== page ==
Old Danish hobby workbench - croissants, espresso and beer...

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Blog entry by mafe posted 11-14-2016 12:21 AM 15211 reads 16 times favorited 28 comments Add to Favorites Watch

Old Danish hobby workbench
croissants, espresso and beer…

No into needed, so let’s jump right into the story:

This blog starts in my small kitchen back home.

So it could be about croissants and espresso or a few of my handmade knifes…

Or of friends like Flemming that show up and bring joy in my life.

I’ll give you a clue, if you did not read the headline…

My friend Flemming left, so we will talk about the stranger in the kitchen…
Yes I guess you got it!
A small tabletop hobbyist workbench.

I bought it from an old woman here in Copenhagen, sadly she did not know the history of it and when I have tried to make searches here in Denmark, no answers came up.
My guess is that it has been a cheap alternative to a real workbench, a hobbyist bench or even one for children.
When I guess this, it is because the wood screws and parts in general are small in dimension and so it will not be for serious woodworking but could be fine for hobbyist use and small woodworking projects.

I have seen these a few times before here in Denmark, my friend Kærlighedsbamsen have posted about one of these before. He called it a Milkmans workbench after an article from Popularwoodworking where they made a copy of an old one they had borrowed. When I looked this up, I realized it have been a subject to a lot of talk and several people making their own versions of this old bench. So perhaps this blog can throw some light and add a few details for those interested or others that want to make one.

Here you see it close up.
As you might see it is clamped to the tabletop and like this both the vises can be used freely.
If some of you look at it and think: ‘this looks a wee flimsy’, you are completely right, it is.
When this is said, it is quite a lot better tan no bench at all. ;-)

This is a workbench!
(Then that discussion is over).

This is a serious bid on a modern hobby workbench from Swedish SJÖBERG.
Can be found here:
If I had to work of a tabletop or a kitchen table, that would be were I would put my money.

But since I had spend app 25 usd on the little thing only out of fascination, I thought it would be fair to bring it back to glory…
This begins with a strip of hardwood.

Cutting pieces to size.

Carefully marking.
Ohhh yes and having a beer makes the measures extra sharp, or at least I smile as I do it.

Can you guess the purpose?

Yes! Bench dogs for the little bench, as it came without any.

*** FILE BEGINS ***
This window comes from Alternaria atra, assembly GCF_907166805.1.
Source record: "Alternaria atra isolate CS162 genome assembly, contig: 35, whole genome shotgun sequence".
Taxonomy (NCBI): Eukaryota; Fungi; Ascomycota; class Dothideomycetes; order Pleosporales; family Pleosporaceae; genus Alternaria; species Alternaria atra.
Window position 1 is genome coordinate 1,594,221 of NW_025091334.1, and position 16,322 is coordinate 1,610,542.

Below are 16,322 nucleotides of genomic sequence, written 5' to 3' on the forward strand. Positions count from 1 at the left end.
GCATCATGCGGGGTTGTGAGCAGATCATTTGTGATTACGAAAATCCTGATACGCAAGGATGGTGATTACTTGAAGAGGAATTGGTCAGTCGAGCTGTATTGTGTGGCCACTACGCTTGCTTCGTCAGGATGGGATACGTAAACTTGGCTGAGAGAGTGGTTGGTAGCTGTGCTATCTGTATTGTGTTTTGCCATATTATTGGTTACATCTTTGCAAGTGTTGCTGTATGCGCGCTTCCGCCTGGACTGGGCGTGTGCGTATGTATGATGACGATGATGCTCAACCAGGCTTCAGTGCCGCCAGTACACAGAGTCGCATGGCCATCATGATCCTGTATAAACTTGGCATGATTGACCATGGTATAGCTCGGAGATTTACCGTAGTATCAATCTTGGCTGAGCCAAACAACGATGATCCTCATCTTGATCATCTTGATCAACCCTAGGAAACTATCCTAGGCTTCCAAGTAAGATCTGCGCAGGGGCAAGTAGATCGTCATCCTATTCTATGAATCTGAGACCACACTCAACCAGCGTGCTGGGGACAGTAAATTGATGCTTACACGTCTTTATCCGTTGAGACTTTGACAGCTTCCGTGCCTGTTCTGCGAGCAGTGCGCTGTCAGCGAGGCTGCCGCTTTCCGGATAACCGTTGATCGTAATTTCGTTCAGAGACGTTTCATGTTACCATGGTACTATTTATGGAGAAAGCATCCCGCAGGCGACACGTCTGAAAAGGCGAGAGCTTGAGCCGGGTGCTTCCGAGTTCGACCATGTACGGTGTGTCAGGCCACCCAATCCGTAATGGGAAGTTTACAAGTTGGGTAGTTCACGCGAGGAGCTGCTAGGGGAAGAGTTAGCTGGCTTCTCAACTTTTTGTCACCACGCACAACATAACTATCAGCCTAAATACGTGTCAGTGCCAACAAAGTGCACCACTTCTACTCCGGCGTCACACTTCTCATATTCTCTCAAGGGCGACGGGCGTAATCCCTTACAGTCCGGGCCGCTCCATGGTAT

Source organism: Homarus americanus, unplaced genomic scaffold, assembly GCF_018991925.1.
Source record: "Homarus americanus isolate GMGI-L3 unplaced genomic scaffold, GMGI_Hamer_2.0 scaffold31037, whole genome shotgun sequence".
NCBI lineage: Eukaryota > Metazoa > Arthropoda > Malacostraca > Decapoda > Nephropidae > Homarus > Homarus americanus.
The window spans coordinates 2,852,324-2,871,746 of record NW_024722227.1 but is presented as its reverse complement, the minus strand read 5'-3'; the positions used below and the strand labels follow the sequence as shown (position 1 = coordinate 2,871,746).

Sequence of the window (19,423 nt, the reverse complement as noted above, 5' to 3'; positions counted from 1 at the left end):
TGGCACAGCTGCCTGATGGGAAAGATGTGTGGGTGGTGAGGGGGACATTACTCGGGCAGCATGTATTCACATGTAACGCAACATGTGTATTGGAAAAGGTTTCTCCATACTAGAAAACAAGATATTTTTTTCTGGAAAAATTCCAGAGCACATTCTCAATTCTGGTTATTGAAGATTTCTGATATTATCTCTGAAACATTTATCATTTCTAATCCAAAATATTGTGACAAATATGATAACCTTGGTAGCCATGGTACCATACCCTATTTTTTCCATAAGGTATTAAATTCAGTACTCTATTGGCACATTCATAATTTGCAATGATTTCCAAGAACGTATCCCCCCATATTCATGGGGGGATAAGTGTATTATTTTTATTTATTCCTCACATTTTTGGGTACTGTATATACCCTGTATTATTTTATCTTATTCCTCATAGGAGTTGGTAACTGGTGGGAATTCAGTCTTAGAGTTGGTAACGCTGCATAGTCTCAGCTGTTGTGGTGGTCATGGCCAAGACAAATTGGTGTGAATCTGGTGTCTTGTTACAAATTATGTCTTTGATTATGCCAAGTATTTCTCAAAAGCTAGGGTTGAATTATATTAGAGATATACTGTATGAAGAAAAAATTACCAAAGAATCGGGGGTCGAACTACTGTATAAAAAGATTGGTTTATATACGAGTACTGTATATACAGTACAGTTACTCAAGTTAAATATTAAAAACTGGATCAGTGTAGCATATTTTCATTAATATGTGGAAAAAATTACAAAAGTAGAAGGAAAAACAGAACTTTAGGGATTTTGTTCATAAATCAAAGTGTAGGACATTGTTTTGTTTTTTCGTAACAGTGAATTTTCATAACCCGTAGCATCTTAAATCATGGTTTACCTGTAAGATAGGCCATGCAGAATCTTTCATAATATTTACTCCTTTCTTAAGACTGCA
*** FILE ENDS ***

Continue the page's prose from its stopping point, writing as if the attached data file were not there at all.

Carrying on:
Shaped up and oiled.
Three with hooks and one straight for the wagon vice, this is how the bench is made and I will be true to it’s spirit.

Now we have clamping ability.

The bench were all loose in the joints and someone even screwed together like this at some point.
That’s not worthy for a woodworking tool like this, so this had to go.

Also you can see the wood have moved over the years, I think not from use but from moisture and temperature, it might have been stored away in a basement for years and years.

So time to take it apart.
The wonderful about things made in a proper way, is that they can also be split apart again.
So first step is to drill out the dowels.

Once they were out the bench almost fell apart.
On top of the bench you see a piece of wood I cut to fit in the front vice, to protect fine woodworking.

Gave it a pair of holes like this to fit the wood screws.

Back to the splitting.
Wonderful to see how simple it was constructed.

Quite rough in the details.

This is as simple as a wagon vise can be.

Other end again just fingers and tenon (tap) – mortise (long hole).

A block glued and screwed on as spacer.
I think I would have made tenon and mortise on this one, or at least dowels.
(But it is very Danish to do no more than needed).

The wagon.

From the underside you can see how the wood screw is held in place.

Again as simple as possible and secured with a nail that sticks out so it can be easily removed.

Photos of the bench exploded, so every part can be examined.

Just turning the parts until all is covered.

Every part is made as simple as possible and in my eyes set up to be made on a machine.

The mortises made like this is called long holes in Denmark.
Easily made with a router.

Made a quick sketch with the measures in mm, like this anyone interested can make a copy.

Once apart I thought it would make sense to clean it up.